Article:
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Assessing Decision Making Capacity in Under 16s

Assessing Decision Making Capacity in Under 16s

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Assessing decision-makingcapacity: children under 16
Richard Grif th
Richard Griffith is Lecturer in Health Law atthe Centre of Philosophy Law and Health care,University of Wales, Swansea.Email: richard.griffith@swan.ac.uk 
law, such as in an emergency, the acts o nurses would lose their immunity.Consent is a state o mind personalto the patient where they agree to the violation o bodily integrity (
Sidaway vBethlem Royal Hospital 
[1985]). It has aclinical and legal purpose. Te clinicalpurpose recognizes that the success o treatment very ofen depends on thecooperation o the patient. Te legalpurpose is to underpin the propriety o the treatment and urnish a deence tothe crime and tort o trespass.
The right to decide
Re T (Adult: Refusal of Treatment)
 [1992] the Court o Appeal held that theright to decide presupposes an ability,a capacity, to do so. Decision makingcapacity is the key to autonomy. I apatient has capacity then their decisionis binding. I not, then they may receivetreatment in their best interests.
Determining capacity
Nurse prescribers may have childrenunder 16 years on their case load.In general, the child will be seenwith a parent whose consent will beobtained beore treatment as the courtsacknowledge that parents are usually thebest judge o what is best or their child’swelare (
R (on the application of Axon)v Secretary of State for Health
[2006]).Some children, however, may seek treatment without the knowledge o theirparents and nurse prescribers will needto decide whether the child is able to givea valid consent to treatment.
Consent is a fundamental element of the lawfulness of treatment. It upholdsthe principle of autonomy and a person’s right to decide whether or not tohave treatment. This right to decide presupposes an ability to make decisions.Decision making capacity is the key to a person’s autonomy and it is essentialthat nurse prescribers are able to assess whether the patients in their care havethe necessary capacity to make decisions about their care and treatment.This article considers the test for decision making capacity for children youngerthan 16 years of age.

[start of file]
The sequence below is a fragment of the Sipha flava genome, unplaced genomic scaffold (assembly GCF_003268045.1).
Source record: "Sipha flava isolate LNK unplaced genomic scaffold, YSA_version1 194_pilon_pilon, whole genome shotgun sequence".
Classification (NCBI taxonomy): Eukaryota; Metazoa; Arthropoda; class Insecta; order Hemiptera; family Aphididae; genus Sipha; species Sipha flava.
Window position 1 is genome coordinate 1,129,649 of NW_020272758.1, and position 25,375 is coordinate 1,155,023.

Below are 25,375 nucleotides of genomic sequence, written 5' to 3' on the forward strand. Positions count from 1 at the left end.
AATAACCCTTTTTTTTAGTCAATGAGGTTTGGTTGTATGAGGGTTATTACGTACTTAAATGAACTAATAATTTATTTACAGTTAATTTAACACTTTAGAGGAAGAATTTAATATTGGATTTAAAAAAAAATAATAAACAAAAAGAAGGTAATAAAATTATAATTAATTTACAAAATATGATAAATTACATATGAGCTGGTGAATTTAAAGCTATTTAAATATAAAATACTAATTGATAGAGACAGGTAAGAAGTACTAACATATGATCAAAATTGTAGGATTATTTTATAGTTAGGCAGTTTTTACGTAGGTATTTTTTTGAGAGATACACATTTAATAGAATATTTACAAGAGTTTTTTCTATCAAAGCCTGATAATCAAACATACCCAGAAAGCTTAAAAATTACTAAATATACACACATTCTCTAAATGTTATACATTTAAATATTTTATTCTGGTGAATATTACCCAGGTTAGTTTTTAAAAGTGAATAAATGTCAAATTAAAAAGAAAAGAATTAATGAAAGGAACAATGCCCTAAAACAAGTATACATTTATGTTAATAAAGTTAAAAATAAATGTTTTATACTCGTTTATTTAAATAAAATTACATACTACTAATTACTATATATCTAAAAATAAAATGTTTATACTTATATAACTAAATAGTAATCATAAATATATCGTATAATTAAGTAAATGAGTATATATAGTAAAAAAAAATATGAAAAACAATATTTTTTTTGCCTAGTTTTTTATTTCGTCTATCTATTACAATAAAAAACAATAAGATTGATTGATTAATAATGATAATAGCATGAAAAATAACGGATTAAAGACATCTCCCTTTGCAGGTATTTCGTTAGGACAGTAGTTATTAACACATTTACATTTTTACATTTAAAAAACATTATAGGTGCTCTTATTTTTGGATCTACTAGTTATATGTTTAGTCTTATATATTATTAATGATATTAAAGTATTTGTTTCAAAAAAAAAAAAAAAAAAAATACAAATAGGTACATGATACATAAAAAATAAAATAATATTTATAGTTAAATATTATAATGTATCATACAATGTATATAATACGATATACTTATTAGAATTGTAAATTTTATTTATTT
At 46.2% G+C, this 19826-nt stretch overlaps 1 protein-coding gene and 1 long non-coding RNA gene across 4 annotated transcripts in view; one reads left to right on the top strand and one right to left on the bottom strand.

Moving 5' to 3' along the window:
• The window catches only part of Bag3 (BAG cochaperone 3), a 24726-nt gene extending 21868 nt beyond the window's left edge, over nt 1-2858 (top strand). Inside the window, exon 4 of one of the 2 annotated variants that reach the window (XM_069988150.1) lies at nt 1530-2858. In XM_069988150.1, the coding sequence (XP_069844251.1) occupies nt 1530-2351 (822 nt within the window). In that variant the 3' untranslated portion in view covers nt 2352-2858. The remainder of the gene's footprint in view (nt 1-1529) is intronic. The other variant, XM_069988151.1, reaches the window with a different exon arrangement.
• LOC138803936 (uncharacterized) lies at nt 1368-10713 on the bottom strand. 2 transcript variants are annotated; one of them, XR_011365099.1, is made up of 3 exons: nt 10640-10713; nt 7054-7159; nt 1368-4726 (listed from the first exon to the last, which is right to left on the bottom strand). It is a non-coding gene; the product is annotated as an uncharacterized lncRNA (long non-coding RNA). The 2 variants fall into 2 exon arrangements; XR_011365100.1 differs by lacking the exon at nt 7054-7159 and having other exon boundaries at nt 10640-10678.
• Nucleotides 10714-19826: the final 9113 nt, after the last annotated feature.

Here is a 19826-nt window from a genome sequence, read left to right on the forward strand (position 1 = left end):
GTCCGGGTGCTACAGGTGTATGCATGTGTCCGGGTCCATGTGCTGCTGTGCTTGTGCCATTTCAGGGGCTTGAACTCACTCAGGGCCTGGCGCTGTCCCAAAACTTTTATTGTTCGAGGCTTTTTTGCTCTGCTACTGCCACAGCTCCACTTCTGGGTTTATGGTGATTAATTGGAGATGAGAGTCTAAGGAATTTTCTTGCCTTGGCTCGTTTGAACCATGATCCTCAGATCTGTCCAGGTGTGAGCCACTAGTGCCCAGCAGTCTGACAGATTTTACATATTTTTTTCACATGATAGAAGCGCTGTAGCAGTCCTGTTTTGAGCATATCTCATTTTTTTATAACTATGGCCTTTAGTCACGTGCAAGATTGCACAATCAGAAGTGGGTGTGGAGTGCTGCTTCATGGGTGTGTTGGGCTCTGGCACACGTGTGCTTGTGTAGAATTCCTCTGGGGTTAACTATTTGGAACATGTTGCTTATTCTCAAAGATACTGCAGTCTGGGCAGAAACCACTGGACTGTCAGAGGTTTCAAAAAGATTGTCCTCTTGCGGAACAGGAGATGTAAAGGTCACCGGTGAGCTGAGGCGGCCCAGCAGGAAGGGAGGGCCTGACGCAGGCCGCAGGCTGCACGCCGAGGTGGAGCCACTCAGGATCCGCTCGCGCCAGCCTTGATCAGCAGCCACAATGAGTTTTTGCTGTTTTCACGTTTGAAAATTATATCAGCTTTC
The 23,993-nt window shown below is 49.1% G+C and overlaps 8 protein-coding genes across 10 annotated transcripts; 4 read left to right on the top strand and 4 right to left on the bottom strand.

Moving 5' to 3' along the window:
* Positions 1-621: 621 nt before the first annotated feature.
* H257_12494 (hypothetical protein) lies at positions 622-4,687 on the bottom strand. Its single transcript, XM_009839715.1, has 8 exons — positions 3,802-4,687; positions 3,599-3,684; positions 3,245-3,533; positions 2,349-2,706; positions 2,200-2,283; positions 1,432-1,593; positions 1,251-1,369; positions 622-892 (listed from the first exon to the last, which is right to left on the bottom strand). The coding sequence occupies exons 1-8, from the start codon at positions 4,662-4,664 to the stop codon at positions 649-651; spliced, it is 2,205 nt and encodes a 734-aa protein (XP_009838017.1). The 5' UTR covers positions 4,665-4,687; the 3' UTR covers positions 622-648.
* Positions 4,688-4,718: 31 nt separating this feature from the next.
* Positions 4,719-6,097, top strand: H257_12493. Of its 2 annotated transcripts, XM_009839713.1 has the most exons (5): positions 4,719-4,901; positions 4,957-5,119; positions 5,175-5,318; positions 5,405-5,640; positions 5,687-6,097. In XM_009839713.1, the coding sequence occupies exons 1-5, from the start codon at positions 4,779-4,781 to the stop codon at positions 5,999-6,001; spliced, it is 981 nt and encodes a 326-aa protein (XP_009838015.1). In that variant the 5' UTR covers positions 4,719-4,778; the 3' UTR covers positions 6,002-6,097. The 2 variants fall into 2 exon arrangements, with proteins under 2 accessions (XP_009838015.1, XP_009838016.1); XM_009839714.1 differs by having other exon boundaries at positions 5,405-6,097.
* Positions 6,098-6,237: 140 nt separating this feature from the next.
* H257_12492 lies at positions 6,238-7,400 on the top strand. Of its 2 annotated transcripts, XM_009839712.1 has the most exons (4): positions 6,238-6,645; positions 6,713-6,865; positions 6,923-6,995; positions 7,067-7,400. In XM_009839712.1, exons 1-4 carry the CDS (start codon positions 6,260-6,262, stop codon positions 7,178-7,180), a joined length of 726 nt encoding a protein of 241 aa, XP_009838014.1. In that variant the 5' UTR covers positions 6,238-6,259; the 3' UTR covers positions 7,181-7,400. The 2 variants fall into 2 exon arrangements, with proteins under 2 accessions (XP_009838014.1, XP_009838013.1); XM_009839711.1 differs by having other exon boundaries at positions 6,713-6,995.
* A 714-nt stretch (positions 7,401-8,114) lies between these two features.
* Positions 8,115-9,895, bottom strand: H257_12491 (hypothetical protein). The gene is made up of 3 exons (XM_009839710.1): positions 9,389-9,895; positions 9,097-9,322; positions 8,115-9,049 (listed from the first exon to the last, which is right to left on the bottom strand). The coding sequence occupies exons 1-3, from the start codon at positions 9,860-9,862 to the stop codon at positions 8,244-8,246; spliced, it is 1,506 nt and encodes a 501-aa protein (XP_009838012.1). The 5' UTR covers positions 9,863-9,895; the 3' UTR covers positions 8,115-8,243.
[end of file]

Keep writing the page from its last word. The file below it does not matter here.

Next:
urse prescribers have patients o all ages on their case load and itis essential that any care or treatmentdelivered to them is within the law.Consent is an essential element o thelawulness o treatment. It provides adeence to criminal assault and the tortor civil wrong o trespass to the person(
F v West Berkshire HA
[1990]). In ahealth context, consent has a moreundamental objective. Lord Mustillin
 Airedale NHS Trust v Bland 
[1993]wondered why nurses can with impunity perorm acts on people that would becrimes i done by ordinary citizens.He held that (
 Airedale NHS Trust vBland 
[1993] (Lord Mustill at 889):
‘Te reason why the consent o the patient is so important is not that it  urnishes a deence in itsel, but becauseit is usually essential to the propriety o medical treatment’ 
 Unless a valid consent is present, orconsent is dispensed with by operation o 
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Children reach the age o majority oradulthood at 18 years. However, whilethe courts acknowledge that no childunder 18 years is wholly autonomous,they do recognize the right o a childto consent to medical treatment as they develop and mature with age.Age however, is not the determiningactor or decision making capacity.In law, capacity is based on a personunderstanding and using treatmentinormation. It must not be based on aperson’s age, appearance or behaviour.
The Gillick competent child
Te issue over whether a child under16years has the necessary capacity toconsent to medical examination andtreatment was decided by the Houseo Lords in
Gillick v West Norfolk and Wisbech AHA
[1986]. In this case amother o girls under 16years objectedto Department o Health advice thatallowed doctors to give contraceptiveadvice and treatment to children withoutparental consent. Teir Lordships heldthat a child under 16years had thelegal capacity to consent to medicalexamination and treatment i they hadsu cient maturity and intelligence tounderstand the nature and implicationso that treatment.
The test for Gillick competence
Nurse prescribers must apply the rulein
when determining whether apatient under 16 years has the capacity toconsent to examination and treatment.When determining whether a childhas su cient maturity and intelligenceto make a decision, nurse prescribers willneed to take account o:
Te understanding and intelligence o the child
Teir chronological, emotional andmental age
Teir intellectual development
Teir ability to reach a decisionby appraising the advice abouttreatment in considering the nature,consequences and implications o that treatment (
Gillick v West Norfolkand Wisbech AHA
[1986] per LordScarman).Te aim o the rule in
isto reect the transition o a child toadulthood. Legal capacity to makedecisions is conditional on the childgradually acquiring the maturity andintelligence to be able to make treatmentdecisions. Te degree o maturity andintelligence needed depends on thegravity o the decision. A relatively youngchild would have su cient maturity andintelligence to be capable o consentingto a plaster on a small cut. Equally, achild who had the capacity to consent todental treatment or the repair o brokenbones may lack capacity to consent tomore serious treatment (
Re R (A minor)(Wardship Consent to Treatment)